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Changing Lives with Career Training

Aug 05, 2020

Our Port provides essential trade, travel, logistics, and industrial services to the region, but our mission does not start or stop there. Underpinning all of our work is the understanding that our services expand economic opportunities for individuals and industries.  

This economic development mission drives the Port’s workforce development strategy. We began workforce development in earnest following the Great Recession, knowing that growth in Port-related industries would spur the region’s recovery and boost the middle class with good-paying Port-related jobs.  

The Port’s workforce development programs make our industries more competitive and change people’s lives.  At our last Port of Seattle Commission meeting we heard from Dani Remlinger, a graduate of Apprenticeship and Nontraditional Employment for Women (ANEW) who shared:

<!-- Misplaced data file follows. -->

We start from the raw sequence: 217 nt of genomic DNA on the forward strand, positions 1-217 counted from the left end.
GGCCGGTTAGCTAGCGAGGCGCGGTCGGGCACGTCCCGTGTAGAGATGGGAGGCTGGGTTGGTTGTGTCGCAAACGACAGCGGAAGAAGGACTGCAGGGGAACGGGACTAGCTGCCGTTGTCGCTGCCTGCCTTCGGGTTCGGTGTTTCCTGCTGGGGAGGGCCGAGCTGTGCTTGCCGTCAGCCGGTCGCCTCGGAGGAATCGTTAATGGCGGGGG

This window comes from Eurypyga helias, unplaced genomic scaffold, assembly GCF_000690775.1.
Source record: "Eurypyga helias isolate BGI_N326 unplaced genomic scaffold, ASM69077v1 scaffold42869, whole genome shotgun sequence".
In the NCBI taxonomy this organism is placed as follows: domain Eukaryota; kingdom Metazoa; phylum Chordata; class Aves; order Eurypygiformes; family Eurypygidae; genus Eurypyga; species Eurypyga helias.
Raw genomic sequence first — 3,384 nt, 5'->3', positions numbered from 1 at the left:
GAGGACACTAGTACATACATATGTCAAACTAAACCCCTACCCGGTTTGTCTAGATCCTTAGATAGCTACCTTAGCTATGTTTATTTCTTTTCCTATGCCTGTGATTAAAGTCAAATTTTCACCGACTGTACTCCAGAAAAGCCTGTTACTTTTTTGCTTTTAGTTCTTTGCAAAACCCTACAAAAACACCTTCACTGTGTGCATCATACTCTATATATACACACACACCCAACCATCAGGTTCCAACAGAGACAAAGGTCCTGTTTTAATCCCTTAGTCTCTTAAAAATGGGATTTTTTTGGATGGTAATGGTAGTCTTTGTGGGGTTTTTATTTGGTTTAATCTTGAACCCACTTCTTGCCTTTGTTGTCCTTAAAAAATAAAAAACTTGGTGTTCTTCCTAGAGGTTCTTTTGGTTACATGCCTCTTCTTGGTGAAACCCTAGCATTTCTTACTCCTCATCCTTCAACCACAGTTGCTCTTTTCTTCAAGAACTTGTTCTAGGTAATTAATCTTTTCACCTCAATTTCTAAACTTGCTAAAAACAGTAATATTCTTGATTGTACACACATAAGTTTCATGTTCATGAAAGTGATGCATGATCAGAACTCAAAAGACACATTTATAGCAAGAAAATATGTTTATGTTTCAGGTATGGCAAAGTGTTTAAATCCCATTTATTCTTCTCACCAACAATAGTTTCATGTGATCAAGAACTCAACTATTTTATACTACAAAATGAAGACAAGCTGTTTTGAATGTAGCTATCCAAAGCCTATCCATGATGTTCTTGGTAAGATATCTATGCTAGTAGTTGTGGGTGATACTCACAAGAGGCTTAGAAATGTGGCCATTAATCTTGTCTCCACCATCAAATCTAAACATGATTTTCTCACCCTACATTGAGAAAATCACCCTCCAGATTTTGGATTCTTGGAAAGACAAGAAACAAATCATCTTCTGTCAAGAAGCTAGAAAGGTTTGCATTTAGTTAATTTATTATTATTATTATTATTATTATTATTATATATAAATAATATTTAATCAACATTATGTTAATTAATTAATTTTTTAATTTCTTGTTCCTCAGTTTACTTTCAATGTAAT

“All the women that I went through with, I think there were 15 to begin with but two had to start working … The rest of us, we have a Facebook group, and all of us are currently working in the trades.  It’s changed all of our lives.  Mine especially … I was homeless … I ended up at the Kent ANEW program. Everything turned around for me and I’ve been doing really, really well.  I’ve recommended it to so many people.” 

Now in the wake of the COVID-19 global pandemic, that mission matters more than ever. This month the Port introduced an expanded strategy to meet today’s starkly inequitable economic crisis and support the region’s recovery by connecting Port-related employers to a pipeline of talented workers.  

Workforce development works